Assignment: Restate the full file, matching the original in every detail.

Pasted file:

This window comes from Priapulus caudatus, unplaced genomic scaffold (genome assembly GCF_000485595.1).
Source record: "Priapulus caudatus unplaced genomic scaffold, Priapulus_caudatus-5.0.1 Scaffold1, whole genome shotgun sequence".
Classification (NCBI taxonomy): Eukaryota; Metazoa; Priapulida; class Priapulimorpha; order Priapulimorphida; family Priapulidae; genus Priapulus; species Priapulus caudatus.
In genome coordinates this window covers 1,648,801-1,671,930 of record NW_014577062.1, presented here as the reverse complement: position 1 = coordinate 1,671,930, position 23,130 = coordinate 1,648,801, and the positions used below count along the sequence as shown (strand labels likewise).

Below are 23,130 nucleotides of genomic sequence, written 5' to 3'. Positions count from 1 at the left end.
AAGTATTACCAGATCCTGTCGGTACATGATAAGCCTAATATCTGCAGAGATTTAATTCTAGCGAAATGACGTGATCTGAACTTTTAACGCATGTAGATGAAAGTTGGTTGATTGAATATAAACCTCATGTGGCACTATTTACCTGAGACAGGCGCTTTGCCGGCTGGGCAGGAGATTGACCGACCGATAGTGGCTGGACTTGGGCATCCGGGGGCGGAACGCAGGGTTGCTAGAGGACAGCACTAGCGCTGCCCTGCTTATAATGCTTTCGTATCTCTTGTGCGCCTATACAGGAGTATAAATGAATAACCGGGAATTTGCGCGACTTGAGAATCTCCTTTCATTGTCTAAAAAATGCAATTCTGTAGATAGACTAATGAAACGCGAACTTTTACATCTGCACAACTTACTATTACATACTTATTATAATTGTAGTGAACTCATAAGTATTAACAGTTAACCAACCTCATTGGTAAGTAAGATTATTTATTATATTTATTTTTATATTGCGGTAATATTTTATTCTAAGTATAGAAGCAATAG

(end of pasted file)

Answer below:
This window comes from Priapulus caudatus, unplaced genomic scaffold (genome assembly GCF_000485595.1).
Source record: "Priapulus caudatus unplaced genomic scaffold, Priapulus_caudatus-5.0.1 Scaffold1, whole genome shotgun sequence".
Classification (NCBI taxonomy): Eukaryota; Metazoa; Priapulida; class Priapulimorpha; order Priapulimorphida; family Priapulidae; genus Priapulus; species Priapulus caudatus.
In genome coordinates this window covers 1,648,801-1,671,930 of record NW_014577062.1, presented here as the reverse complement: position 1 = coordinate 1,671,930, position 23,130 = coordinate 1,648,801, and the positions used below count along the sequence as shown (strand labels likewise).

Below are 23,130 nucleotides of genomic sequence, written 5' to 3'. Positions count from 1 at the left end.
AAGTATTACCAGATCCTGTCGGTACATGATAAGCCTAATATCTGCAGAGATTTAATTCTAGCGAAATGACGTGATCTGAACTTTTAACGCATGTAGATGAAAGTTGGTTGATTGAATATAAACCTCATGTGGCACTATTTACCTGAGACAGGCGCTTTGCCGGCTGGGCAGGAGATTGACCGACCGATAGTGGCTGGACTTGGGCATCCGGGGGCGGAACGCAGGGTTGCTAGAGGACAGCACTAGCGCTGCCCTGCTTATAATGCTTTCGTATCTCTTGTGCGCCTATACAGGAGTATAAATGAATAACCGGGAATTTGCGCGACTTGAGAATCTCCTTTCATTGTCTAAAAAATGCAATTCTGTAGATAGACTAATGAAACGCGAACTTTTACATCTGCACAACTTACTATTACATACTTATTATAATTGTAGTGAACTCATAAGTATTAACAGTTAACCAACCTCATTGGTAAGTAAGATTATTTATTATATTTATTTTTATATTGCGGTAATATTTTATTCTAAGTATAGAAGCAATAG